Because SEO is such a complex and ever-changing topic, many marketers today are employing outdated practices to rank their websites in Google. In this blog post, I aim to inform you of the 8 most common SEO practices or recommendations that Google doesn’t actually look at when deciding how to rank a website.
In this case, it’s important to differentiate between bounce rate and what’s known as ‘pogo-sticking’: Bounce rate is the level of inactivity ON your website whereas pogo-sticking is the rate of visitors who click on your website only to return back to the search results and select another site, signalling to Google that your website didn’t answer their question as well as they had hoped. When ranking a website, Google doesn’t care much for bounce rate but does factor in the pogo-sticking rate.
In terms of the time spent on site; if 1 website has a faster loading time and delivers information quicker than others, the time on site may be a lot lower than it’s competitors.
Because of the variables involved in both bounce rate and time on site, Google generally doesn’t concern itself with these metrics and, instead, focuses more on what the visitor does AFTER the information has (or has not) been delivered.
In terms of Social presence, Google doesn’t actually care about how many shares your website has on social media websites, exactly. If your social presence helps other factors such as lower pogo-sticking rates, increased click-through rates, and preference, these factors will influence your ranking in the search results. So while social shares don’t DIRECTLY influence your website’s ranking, it can INDIRECTLY improve other ranking factors.
This debate has been around for a while: Does your website’s age affect its rankings?
The short answer: No.
The long answer: Just because a website has been around longer, it doesn’t mean the content is better by any means. For example, A new science research website created in 2016 by the research department at Cambridge University which uploads high-quality articles every week and has backlinks from .ac.uk websites will probably rank higher than a science news website started in 1997 with 3 badly-written articles and minimal high-quality backlinks.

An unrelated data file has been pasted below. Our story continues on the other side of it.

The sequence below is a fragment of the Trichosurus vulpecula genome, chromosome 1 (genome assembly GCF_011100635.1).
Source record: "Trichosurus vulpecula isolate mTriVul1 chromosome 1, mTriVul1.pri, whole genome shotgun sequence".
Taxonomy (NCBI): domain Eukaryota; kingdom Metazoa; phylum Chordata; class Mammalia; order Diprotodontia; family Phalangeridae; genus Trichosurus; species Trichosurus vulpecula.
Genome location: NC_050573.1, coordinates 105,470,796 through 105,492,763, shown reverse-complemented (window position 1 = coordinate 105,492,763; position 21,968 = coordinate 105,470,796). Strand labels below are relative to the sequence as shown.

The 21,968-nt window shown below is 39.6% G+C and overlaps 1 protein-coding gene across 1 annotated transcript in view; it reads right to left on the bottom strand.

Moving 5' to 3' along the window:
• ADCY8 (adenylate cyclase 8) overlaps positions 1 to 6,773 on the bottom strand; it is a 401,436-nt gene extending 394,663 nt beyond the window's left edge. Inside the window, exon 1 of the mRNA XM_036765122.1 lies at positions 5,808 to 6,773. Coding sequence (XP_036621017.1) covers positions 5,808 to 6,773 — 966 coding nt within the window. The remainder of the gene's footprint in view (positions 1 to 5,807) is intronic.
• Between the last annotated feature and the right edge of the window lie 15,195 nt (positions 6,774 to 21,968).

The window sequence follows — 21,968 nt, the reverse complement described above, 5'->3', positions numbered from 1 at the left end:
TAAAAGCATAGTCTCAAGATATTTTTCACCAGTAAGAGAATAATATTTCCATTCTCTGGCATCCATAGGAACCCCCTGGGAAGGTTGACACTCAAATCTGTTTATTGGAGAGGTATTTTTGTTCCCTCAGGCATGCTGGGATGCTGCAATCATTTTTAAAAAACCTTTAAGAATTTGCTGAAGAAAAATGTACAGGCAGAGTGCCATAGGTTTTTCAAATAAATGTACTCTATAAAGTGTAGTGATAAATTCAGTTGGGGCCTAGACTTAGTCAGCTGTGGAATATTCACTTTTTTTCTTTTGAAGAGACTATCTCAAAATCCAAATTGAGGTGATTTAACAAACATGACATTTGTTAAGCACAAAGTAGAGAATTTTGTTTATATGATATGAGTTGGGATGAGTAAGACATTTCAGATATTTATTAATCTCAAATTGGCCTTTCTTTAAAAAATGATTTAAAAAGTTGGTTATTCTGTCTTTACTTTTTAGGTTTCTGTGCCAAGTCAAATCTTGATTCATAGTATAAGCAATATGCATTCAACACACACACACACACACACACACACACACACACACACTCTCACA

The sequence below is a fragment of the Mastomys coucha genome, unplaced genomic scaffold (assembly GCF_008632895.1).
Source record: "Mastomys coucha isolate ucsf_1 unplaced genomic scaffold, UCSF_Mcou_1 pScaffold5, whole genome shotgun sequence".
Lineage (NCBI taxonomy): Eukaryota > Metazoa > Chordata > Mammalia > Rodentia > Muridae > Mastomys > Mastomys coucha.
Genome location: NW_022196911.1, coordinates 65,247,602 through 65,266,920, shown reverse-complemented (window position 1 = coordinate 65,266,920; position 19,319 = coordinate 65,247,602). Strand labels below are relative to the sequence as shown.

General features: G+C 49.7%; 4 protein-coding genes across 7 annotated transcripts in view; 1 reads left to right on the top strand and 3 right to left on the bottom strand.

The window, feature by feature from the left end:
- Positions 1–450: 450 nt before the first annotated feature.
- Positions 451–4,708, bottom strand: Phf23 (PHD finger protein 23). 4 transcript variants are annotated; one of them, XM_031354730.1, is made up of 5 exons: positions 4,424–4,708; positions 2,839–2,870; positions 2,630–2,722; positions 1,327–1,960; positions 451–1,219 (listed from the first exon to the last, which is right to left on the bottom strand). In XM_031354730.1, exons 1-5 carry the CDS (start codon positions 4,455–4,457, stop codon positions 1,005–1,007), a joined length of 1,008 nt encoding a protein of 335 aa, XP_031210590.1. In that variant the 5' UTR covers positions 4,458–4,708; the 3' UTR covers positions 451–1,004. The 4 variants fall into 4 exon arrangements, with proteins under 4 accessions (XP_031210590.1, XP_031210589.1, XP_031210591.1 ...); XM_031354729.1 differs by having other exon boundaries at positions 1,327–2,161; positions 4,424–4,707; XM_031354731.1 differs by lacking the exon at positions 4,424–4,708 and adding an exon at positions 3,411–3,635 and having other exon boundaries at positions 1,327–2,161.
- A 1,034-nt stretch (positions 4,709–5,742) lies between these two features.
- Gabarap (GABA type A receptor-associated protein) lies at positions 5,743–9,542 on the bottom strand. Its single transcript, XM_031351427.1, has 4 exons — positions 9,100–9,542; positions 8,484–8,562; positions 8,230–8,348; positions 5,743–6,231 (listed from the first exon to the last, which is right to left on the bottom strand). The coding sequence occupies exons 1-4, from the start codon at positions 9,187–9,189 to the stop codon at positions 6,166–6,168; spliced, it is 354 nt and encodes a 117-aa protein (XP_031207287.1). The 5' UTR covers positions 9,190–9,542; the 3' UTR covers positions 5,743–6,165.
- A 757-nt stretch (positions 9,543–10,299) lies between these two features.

Another debate that’s been around for a little while is marketers arguing over whether a pipe separator, colon or other characters in titles provides better SEO value. In short: It makes no difference whatsoever.
Any of these would be a good choice, it’s entirely up to you.
Google doesn’t look at whether the page’s headline is in an H1, H2 or even an H5. As long as it’s clearly the headline by being big, bold and at the top, Google is smart enough to know that this is the page’s headline, regardless of H tag.
Whether you do or don’t use Google Analytics (we highly recommend you do for website analysis!), it doesn’t make any difference to your website’s SEO. Some marketers have this conspiracy theory that “if you use Google’s products, they’ll reward you for it. It’s their way of promoting their own stuff.”. This is, of course, absolute nonsense. There is no data to back this claim up and doesn’t make any sense; if Google wanted to promote their products, they’d run much better campaigns than secretly hiding ranking signals inside their products.
As long as your website is fast and serves high quality, relevant content to the end users, Google doesn’t care whether you pay £5/month or £5,000/month for hosting. It doesn’t matter if you’re on shared hosting with a bunch of other websites or your own server; if a hosting company advertises ‘SEO Benefits’ from it’s hosting, avoid them at all costs as they are lying.
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